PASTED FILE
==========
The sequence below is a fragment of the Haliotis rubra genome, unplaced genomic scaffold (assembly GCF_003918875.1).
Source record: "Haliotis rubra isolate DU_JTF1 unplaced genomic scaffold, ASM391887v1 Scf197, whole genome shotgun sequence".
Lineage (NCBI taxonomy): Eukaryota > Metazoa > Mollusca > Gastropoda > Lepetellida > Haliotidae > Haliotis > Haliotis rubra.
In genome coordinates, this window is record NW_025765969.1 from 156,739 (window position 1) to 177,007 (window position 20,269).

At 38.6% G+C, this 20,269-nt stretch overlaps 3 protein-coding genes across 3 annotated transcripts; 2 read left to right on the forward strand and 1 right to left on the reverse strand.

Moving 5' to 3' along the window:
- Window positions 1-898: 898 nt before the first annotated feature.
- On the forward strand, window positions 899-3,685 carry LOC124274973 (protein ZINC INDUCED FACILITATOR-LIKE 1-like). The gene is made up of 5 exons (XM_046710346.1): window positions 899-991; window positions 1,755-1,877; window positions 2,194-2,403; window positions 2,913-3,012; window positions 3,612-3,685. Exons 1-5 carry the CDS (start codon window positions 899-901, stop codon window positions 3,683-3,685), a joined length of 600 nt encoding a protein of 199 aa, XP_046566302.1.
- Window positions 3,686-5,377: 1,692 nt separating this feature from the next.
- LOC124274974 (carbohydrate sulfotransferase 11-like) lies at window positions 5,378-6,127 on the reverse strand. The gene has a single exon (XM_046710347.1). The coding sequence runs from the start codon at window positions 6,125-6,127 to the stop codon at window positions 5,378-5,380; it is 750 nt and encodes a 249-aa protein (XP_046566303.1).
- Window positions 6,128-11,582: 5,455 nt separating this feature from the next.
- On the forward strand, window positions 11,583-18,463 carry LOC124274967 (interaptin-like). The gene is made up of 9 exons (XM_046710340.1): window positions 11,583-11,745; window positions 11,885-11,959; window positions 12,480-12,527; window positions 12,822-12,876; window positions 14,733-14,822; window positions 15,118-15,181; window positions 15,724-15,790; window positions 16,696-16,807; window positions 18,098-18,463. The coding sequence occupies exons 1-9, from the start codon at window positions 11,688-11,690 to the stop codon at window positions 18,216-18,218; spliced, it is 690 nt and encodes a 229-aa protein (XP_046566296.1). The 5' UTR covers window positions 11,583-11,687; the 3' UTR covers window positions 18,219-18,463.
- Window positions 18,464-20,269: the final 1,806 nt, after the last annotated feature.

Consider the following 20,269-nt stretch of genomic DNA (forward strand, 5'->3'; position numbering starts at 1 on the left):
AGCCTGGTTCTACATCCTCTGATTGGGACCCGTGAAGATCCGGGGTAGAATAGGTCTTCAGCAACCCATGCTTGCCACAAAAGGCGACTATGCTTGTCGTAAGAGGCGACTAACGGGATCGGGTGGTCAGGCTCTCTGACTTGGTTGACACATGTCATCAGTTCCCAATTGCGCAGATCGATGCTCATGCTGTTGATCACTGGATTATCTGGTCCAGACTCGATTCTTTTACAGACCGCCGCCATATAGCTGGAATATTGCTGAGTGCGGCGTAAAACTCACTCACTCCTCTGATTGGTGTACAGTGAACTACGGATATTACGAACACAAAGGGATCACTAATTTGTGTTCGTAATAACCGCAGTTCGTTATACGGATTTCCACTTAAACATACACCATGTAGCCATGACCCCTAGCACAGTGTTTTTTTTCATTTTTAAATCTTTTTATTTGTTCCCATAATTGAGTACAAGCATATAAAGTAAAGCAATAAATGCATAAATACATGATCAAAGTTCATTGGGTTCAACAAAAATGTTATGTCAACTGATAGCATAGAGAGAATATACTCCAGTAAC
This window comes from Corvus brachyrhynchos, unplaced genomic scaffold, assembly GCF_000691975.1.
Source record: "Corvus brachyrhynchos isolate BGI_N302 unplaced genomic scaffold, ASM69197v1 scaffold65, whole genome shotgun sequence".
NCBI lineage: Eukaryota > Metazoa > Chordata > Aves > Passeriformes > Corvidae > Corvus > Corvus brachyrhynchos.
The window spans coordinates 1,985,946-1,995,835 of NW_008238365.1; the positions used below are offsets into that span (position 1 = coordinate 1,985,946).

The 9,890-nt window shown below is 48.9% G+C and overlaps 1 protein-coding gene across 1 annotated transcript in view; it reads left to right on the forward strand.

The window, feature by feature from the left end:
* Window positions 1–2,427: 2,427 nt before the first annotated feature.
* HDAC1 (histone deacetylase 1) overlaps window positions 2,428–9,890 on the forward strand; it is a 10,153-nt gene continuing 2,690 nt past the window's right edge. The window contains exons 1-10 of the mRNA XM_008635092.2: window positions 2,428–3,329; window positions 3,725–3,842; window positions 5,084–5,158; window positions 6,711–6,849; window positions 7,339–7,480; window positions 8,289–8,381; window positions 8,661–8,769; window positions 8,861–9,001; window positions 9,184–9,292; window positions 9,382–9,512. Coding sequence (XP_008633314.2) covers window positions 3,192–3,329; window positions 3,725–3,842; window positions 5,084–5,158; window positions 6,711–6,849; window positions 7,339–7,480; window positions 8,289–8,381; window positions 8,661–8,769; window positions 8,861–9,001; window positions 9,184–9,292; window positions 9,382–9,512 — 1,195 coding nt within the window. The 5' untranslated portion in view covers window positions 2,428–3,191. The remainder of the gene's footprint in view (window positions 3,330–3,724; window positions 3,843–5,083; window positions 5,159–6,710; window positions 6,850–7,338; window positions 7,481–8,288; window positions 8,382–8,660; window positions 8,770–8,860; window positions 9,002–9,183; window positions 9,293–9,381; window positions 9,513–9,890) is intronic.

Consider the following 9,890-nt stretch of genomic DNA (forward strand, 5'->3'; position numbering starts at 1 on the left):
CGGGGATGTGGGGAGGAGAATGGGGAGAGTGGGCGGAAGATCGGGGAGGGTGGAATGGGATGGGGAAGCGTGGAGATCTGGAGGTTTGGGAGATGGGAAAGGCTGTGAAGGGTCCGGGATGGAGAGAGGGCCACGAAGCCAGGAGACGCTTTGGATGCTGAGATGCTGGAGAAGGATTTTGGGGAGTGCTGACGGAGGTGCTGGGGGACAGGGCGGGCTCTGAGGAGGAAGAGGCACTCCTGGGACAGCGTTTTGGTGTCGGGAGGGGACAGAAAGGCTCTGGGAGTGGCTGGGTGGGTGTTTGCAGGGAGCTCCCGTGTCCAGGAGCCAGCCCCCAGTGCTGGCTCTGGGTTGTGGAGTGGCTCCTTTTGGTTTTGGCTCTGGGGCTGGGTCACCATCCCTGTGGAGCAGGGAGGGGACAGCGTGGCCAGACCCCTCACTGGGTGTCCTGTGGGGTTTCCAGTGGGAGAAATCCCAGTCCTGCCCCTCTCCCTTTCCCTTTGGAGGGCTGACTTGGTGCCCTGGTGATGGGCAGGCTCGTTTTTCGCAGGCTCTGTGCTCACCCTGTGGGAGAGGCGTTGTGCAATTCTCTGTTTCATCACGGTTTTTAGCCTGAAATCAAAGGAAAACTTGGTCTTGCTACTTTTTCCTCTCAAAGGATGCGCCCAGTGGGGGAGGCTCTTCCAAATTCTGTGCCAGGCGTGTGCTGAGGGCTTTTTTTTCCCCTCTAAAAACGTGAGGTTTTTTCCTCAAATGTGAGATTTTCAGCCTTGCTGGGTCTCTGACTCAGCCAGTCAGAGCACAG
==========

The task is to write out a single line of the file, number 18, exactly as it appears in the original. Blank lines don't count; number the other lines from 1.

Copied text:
NCBI lineage: Eukaryota > Metazoa > Chordata > Aves > Passeriformes > Corvidae > Corvus > Corvus brachyrhynchos.